At new location, Queen of Sheba still reigns over Tampa Bay’s Ethiopian food scene

She moved from South Tampa to Temple Terrace.

Queen of Sheba owner Seble Gizaw launched her restaurant in 2007 serving up traditional Ethiopian cuisine. - ALEXANDRIA JONES
ALEXANDRIA JONES
Queen of Sheba owner Seble Gizaw launched her restaurant in 2007 serving up traditional Ethiopian cuisine.


Upon beginning my journey to Queen of Sheba, my GPS was insisting on directing me to the concept’s original South Tampa location. Thankfully, I was aware of the new location, stationed at 11001 N. 56th St. in Temple Terrace, or I would’ve missed out on the magic.

Let's rewind to the very beginning. In 2007, Queen of Sheba owner Seble Gizaw, decided to move herself and her children from Orlando to Tampa. The economy was shaky at the time, so Gizaw decided to bet on herself and open a restaurant. Figuring out the type of cuisine was a breeze, considering there was a hole in the Tampa Bay food scene when it came to traditional Ethiopian dishes.

“Somebody asked me about Ethiopian food because the owner of the building was interested in adapting it. I saw the location and said I’d open it,” Gizaw told Creative Loafing Tampa Bay.

From head to toe, the restaurant pays homage to rugged, landlocked country on the Horn of Africa. Queen of Sheba reigned in the kingdom of Sheba, located in southwestern Arabia, during Biblical times. Gizaw’s menu consists of solely traditional Ethiopian eats like the Queen’s Eight Platter, loaded with four beef and chicken platters, alongside four veggie choices. Once the doors opened in 2007, Gizaw—who also caters to all dietary preferences by offering several gluten-free, vegan, and vegetarian options—said the word spread like wildfire.

“We were blessed. The wait in line was four hours and we had no advertisements,” she said. The people in Tampa Bay missed having Ethiopian food.”

Gizaw said that as love from the neighborhood grew, inquiries from publications began to pour in. Although the restaurant’s popularity skyrocketed, Gizaw has stayed true to the business plan, which means being family-owned and operated, and serving dishes filled with flavor. She does that by importing organic and FDA-approved spices directly from family in Keffa—a province on the southwestern side of Ethiopia. But just because the kitchen is stocked with fresh spices, doesn't mean you’ll leave hurting after your meal.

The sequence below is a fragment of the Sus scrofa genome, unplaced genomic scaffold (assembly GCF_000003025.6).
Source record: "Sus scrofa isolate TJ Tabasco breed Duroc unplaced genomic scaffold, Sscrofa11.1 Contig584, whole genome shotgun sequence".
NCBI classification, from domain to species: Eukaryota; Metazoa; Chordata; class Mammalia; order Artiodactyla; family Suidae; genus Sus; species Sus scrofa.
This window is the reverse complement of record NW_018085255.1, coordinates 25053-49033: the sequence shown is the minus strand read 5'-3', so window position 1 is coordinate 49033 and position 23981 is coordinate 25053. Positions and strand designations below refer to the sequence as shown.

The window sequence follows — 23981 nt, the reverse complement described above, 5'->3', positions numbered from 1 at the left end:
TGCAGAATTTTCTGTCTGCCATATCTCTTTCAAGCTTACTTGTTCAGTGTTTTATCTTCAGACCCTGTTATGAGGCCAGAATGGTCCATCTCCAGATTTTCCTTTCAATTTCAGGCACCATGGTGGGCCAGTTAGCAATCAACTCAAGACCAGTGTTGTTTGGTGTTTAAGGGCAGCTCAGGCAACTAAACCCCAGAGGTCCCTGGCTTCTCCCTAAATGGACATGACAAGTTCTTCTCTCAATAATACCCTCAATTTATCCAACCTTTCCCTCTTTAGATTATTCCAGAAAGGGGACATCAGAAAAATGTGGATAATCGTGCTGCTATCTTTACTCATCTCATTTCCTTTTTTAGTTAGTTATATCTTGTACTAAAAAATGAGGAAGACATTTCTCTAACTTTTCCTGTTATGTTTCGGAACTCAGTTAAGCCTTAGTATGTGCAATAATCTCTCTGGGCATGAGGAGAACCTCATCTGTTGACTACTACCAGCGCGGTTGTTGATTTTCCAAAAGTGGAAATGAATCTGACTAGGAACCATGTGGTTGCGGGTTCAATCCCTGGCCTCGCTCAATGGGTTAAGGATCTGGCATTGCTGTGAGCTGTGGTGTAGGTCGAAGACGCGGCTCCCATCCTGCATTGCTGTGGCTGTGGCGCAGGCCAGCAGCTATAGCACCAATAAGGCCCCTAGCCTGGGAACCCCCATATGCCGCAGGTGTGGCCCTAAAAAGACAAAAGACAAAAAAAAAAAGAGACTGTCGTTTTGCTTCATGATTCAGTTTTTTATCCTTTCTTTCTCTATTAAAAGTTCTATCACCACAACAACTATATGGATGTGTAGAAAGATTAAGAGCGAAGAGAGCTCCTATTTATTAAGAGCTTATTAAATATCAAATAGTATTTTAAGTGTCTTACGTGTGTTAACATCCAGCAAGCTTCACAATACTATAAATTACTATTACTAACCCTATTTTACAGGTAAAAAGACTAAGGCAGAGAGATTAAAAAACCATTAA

“Ethiopian food is super healthy, with no fried foods. We use garlic, ginger, turmeric in our dishes. People think our food [will be] spicy, but it’s not. We just use a bunch of spices and oils to bring the flavor,” Gizaw explained.

Gizaw recently brought on new chef, Tewodros “Teddy” Tariku, who’ll revamp the menu with new menu items including Asa Gulash, consisting of fried fish and veggies seasoned with Ethiopian spices, plus a few Ethiopian twists on classic breakfast options.

“It’s going to be the same food, but in a different way,” Tariku said. 

Tariku and Gizaw met in 2018 when he went for a bite at the old Queen of Sheba after his truck broke down. He told her about his restaurant experience and the rest is history. 

The offerings range between $3.50 for appetizers to $30 for the Queen’s Kitfo Special. Need a little bubbly to wash down your strategically seasoned meal? Can grab brews (local and Ethiopian) from a cooler on the floor. Wine is also available for customers who don't feel like cracking their own cans.

The Temple Terrace site was initially billed as the concept's second location co-owned with Gizaw's sister Elizabeth, but now serves as the sole Queen of Sheba.

The newish location has 40 seats inside and 16 outside. Gizaw is working on fixing the technical issue on Google maps, so until then, you’ll have to manually type in the new address. First world problems. Queen of Sheba is open 8 a.m.-10 p.m. Monday-Friday, noon-11 p.m. Saturday, and noon-9 p.m. Sunday. The concept now offers weekend brunch.

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